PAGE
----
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Susan Swain receives grant to explore harnessing B cells for a universal flu vaccine for older adults

Susan Swain, PhD

Susan L. Swain, PhD, professor of pathology, has received a $460,000 two-year exploratory grant from the National Institute of Allergy and Infectious Diseases to advance the ability to harness the unique B cells in older mice for an improved influenza vaccine for older adults.

The goal is to ultimately provide a blueprint for a vaccine that would recognize evolving influenza strains and provide long-lasting immunity to people throughout the life cycle, particularly among older adults, whose immune responses become weaker as they age.

Approximately 90 percent of flu-related deaths and 50 to 70 percent of flu-related hospitalizations occur in people 65 or older, according to the U.S. Centers for Disease Control and Prevention.

“I’ve tried to figure out how to make the best possible T and B cell memory (part of the adaptive immune response) for most of my career,” said Dr. Swain. “It’s really very striking that there are a lot of changes that occur with aging. They make it harder for an immune response to anything new to get started. It’s actually a restructuring of the system to avoid unnecessary responses.”

T cells release chemical signals called cytokines in response to an infectious agent. These cells help prime the maturation of B cells, which produce antibodies. Once the infectious agent has been fought off, memory T and B cells lie dormant until activated to protect against reinfection.

Swain found that in older mice, a recently discovered type of B cell called age-associated B cells are the only B cells that can respond and that they respond differently than B cells in younger mice. “They require a lot more of the pathogen-mediated signals that enhance immune responses,” she said. “That’s probably a good thing. But it means that our vaccines need to supply these signals.”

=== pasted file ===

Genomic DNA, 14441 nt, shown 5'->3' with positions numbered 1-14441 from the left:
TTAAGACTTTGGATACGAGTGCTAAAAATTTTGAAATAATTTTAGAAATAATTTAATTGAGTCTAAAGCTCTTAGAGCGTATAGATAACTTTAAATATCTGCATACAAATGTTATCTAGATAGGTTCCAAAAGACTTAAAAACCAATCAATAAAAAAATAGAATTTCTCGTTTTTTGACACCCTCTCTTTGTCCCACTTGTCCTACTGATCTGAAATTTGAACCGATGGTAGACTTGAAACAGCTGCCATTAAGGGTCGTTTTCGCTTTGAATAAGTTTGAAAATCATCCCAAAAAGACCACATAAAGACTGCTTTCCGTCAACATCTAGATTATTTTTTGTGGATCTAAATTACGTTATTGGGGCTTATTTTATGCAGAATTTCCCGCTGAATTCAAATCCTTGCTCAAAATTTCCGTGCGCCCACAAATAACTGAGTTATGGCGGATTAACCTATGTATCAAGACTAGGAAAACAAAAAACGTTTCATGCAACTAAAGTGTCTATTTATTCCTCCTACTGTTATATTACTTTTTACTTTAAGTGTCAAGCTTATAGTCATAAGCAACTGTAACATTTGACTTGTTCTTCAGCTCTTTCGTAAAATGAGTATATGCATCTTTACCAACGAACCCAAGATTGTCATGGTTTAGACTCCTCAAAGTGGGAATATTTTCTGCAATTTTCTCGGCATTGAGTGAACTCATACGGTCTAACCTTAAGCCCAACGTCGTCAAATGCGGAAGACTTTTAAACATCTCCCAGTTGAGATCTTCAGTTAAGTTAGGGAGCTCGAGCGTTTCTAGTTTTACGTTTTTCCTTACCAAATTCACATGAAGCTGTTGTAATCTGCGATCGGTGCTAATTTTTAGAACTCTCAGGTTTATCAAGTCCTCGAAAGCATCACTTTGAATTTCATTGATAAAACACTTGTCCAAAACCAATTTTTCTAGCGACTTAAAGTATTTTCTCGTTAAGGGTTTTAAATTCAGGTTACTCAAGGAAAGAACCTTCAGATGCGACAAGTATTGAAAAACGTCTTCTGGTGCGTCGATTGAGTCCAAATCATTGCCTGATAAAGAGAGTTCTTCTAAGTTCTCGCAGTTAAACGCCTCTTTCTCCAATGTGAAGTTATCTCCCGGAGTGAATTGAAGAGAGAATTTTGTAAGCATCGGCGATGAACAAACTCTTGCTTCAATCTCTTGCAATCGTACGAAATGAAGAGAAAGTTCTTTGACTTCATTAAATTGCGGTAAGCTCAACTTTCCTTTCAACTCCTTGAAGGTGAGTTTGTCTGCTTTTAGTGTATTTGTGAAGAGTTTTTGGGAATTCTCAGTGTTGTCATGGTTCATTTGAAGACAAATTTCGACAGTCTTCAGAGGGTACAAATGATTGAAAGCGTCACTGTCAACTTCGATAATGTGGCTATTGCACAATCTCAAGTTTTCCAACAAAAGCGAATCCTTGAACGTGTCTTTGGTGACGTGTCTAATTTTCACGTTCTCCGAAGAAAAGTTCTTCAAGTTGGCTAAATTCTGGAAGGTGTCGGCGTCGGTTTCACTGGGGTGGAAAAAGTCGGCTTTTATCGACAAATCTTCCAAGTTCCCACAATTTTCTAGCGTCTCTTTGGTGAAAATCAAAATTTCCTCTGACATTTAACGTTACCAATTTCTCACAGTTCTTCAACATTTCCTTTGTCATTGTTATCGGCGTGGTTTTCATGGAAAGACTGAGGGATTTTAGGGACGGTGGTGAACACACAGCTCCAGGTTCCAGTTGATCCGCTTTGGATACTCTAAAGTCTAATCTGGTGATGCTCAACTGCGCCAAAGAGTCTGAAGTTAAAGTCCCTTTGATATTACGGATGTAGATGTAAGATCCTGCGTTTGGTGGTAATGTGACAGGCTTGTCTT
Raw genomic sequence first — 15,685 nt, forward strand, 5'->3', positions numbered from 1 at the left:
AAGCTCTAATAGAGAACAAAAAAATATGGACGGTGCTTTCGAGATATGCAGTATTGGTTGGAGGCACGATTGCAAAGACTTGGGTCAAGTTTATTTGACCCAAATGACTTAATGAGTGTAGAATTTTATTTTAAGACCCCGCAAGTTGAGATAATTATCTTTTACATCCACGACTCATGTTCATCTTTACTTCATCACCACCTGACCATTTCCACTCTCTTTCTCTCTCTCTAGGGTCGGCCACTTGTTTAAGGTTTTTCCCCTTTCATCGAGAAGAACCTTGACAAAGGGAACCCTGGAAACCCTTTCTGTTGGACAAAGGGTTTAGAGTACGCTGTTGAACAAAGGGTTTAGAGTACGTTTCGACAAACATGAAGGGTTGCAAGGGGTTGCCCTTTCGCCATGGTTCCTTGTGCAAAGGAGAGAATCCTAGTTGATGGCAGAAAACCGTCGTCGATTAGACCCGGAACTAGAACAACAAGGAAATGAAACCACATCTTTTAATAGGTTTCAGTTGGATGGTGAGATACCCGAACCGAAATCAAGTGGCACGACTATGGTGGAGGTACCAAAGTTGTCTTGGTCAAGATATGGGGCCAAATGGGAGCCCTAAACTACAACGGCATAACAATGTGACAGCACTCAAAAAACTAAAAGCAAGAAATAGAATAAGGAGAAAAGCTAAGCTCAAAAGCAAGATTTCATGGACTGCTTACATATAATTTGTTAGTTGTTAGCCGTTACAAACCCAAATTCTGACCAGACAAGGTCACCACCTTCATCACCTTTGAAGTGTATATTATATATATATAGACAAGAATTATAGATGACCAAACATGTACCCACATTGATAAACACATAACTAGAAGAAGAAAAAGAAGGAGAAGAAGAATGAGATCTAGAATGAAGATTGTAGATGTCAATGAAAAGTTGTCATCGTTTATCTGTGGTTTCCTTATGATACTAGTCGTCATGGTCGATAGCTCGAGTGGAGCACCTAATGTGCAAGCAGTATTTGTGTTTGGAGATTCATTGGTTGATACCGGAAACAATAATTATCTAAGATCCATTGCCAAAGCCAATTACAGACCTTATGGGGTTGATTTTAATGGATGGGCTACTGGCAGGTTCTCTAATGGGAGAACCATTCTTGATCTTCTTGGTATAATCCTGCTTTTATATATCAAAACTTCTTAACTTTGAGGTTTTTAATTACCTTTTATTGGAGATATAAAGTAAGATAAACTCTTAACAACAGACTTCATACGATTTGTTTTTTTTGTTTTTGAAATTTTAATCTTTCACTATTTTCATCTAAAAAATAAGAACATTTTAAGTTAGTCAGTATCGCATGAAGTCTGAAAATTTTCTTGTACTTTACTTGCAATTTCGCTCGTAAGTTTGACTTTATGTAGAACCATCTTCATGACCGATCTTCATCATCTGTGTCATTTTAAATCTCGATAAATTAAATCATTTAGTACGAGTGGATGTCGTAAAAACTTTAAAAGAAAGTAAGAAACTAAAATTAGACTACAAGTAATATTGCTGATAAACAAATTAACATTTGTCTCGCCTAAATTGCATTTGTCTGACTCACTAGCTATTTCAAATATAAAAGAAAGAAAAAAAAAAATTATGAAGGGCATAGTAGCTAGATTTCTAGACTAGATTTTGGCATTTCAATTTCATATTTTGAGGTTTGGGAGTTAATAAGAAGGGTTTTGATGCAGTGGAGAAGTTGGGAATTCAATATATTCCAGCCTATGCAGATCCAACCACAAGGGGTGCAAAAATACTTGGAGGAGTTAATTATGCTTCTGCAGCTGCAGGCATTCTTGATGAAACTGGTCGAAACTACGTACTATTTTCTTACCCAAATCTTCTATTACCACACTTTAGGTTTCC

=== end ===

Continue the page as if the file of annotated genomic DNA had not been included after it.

A universal vaccine would work on all people and elicit the kind of immune response that lasts longer and is more durable, according to Swain.

The current protein-based vaccine only provides about 32 percent protection. “The vaccines we do have don’t look like pathogens at all,” she said. “If you just have antigens and you don’t have all the other characteristics of a pathogen, you get a smaller response and only short-lived protection.”

Swain said her group will take investigation of this pathway to the next step, to show whether age-associated B cells, which are the only cells that respond in animals equivalent to age 70 or more in human years, can be harnessed to become memory cells that will give long-term protection against infection.

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